“Turkey is a great product,” says David Groll, corporate executive chef for McAlister’s Deli, the Ridgeland, Mississippi–based chain of some 300 units in 23 states. “It has a great taste, it’s easy to slice, guests are familiar with it, and it has a healthy halo.”
McAlister’s uses Butterball hickory-smoked turkey breast in its sandwiches for a distinctive flavor.
“Sometimes the build of the sandwich is so intricate, you can lose a lot of the flavor,” Groll notes. With lettuce, tomato, bread, cheese, sauces, and other ingredients, “all those layers can limit the turkey’s taste.”
The turkey at McAlister’s is sliced at each restaurant when the sandwich is made.
The top condiment is a Southern favorite: honey mustard, which has been a signature item for 21 years. Guests can choose, however, from a long list of ingredients to build their sandwich, including orange-cranberry sauce and corn relish.
Among the most popular turkey sandwich builds are the Turkey Melt with Applewood-smoked bacon, Cheddar cheese, bacon, lettuce, tomatoes, mayo, and spicy brown mustard on a wheat hoagie, and the California Reuben with house-made coleslaw, Swiss cheese, and thousand island dressing on toasted rye bread.
One of the newer sandwiches is a Cobb Club served on ciabatta with bacon, Gorgonzola cheese, avocado, lettuce, tomato, and a Parmesan peppercorn sauce.
Honey mustard is also used in the turkey sandwich at Fresh To Order, an Atlanta-based, eight-store chain. The House Turkey Club panini includes two cheeses, Applewood-smoked bacon, lettuce, and tomato on ciabatta or whole-wheat flatbread.
Each store seasons and roasts its own turkey breast daily “so that the turkey tastes real and fresh,” says Jesse Gideon, chief operating officer and executive chef. “It makes a huge difference in the taste” of the sandwich, which is the chain’s third-best seller.
While turkey has a mild taste, it has a little richer flavor than chicken, so it can be paired easily with sweet or savory ingredients in a sandwich. As a result, “we are looking at ways to cross-utilize the turkey, perhaps in some new sandwiches.”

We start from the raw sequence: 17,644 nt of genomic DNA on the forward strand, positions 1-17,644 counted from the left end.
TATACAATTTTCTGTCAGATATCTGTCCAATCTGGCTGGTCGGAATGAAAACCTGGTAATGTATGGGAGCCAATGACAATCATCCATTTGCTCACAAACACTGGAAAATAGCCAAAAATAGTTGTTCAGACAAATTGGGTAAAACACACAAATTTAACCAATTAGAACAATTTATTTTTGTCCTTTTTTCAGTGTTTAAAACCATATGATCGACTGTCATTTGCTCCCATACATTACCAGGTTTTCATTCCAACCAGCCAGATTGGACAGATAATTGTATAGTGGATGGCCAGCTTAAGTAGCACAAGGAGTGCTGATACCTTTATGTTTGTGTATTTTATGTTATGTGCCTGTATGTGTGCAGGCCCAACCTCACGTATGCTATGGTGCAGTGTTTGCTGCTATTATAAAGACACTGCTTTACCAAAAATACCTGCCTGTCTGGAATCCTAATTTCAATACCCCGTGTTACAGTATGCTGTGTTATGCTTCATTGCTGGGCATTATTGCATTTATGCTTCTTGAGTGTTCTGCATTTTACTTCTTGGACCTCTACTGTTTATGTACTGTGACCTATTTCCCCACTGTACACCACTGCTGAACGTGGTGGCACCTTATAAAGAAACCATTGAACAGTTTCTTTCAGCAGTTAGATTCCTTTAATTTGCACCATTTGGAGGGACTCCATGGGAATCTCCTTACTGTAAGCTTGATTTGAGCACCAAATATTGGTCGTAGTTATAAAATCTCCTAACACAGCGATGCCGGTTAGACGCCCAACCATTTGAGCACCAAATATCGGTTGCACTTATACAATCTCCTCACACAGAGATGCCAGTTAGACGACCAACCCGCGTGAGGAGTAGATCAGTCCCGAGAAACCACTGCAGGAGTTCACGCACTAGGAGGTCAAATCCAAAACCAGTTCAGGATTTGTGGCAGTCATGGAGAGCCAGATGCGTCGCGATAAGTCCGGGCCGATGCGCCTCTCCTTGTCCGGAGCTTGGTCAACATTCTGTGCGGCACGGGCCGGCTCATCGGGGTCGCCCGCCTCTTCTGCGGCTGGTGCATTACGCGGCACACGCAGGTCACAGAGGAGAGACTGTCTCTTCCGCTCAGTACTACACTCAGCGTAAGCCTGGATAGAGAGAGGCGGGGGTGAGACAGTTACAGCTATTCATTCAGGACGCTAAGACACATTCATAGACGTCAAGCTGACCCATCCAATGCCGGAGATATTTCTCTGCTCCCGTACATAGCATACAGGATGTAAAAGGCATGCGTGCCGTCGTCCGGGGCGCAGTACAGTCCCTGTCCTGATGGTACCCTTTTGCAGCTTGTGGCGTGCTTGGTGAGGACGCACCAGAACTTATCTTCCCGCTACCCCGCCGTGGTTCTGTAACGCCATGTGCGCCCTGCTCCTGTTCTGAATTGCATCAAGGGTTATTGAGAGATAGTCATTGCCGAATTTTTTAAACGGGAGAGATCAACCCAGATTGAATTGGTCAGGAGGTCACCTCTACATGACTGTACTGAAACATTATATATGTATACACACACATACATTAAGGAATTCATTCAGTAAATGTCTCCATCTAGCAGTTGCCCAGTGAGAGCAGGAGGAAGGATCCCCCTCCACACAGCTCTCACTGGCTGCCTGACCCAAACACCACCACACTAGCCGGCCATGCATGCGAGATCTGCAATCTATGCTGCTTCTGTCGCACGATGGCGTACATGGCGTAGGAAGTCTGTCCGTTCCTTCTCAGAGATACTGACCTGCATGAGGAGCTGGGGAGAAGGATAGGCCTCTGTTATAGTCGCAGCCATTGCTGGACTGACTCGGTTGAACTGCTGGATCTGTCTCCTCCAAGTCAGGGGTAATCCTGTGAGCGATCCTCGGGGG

Turkey would work well in a Reuben sandwich, tandoori style, blackened, or pepper-crusted, Gideon says. One idea he’s considering is one a few other restaurants have tried: a Thanksgiving turkey sandwich, complete with savory dressing and tart cranberry sauce.
That’s a trend “that is emerging in the industry,” Mintel’s Hayden says. “It hits upon our craving for comfort food.”
Among the restaurants that have a Turkey Day offering is D’Angelo Grilled Sandwiches, a New England chain with 160 units.
The Thanksgiving Toasted Sandwich has thin slices of turkey breast topped with stuffing, cranberry sauce, and mayo on a sub roll, toasted and served with a side of hot gravy.
“We use natural turkey breast and slice it in the restaurant,” says Andre Fuehr, senior director of research and development for Papa Gino’s, D’Angelo’s parent company. The pre-baked turkey’s flavor “really comes through.”
The turkey is real, so it shreds when it goes through the deli slicer. “You’ve got to catch and lay down every slice,” he states. “It’s sliced a little thicker so you get a better taste.”
The Dedham, Massachusetts–based chain uses Bell’s brand stuffing, which is produced in nearby East Weymouth, Massachusetts.
“The Thanksgiving Toasted Sandwich is our most popular recipe item,” Fuehr notes.
Chicago’s four-unit Hannah’s Bretzel has its own take on a Thanksgiving sandwich.
Dubbed the Thanksgiving 365, the item includes smoked organic turkey breast from a Pennsylvania farm, along with local brie, romaine hearts, and house-made cranberry chutney on a whole grain baguette. The sandwich, one of 15 on Hannah’s set menu, received its name from a suggestion by a customer who confused the offering with another turkey sandwich.
“The person said, ‘Why don’t we call it Thanksgiving because that’s what it reminds us of,’” recalls founder Florian Pfahler. “Turkey and cranberry make a wonderful combination.”
The organic turkey is an ingredient in a trio of Hannah’s sandwiches.
“It has a lovely flavor, and it’s not watery at all, like cheaper turkey,” Pfahler says. “It costs an arm and a leg, $2–$3 more per pound, but customers are ready to pay that premium.”
Although smoked and roasted are the most popular styles for cooking restaurant turkey, one operator in Fayetteville, North Carolina, does it differently: fried.
The simply named Fried Turkey Sandwich Shop takes three-pound turkey breasts from a producer 25 miles away, covers the bird meat with a dry rub, fries it, and serves the sliced meat on toasted bread.
“I wanted to do whole fried turkeys at first, but they had too much dark meat and bones,” says owner Basil Hasapis. “With a turkey breast, you can control the waste and portions more. And you can keep the food fresher.”
The two-unit operation also serves burgers and other sandwiches, but the bulk of sales derive from about a dozen varieties of sliced, fried turkey sandwiches, including club, melt, and barbecue versions.
It, too, has a Thanksgiving-style offering, the Fried Turkey Day Sandwich with stuffing, gravy, and cranberry sauce on Texas toast.
“People love it,” Hasapis says.
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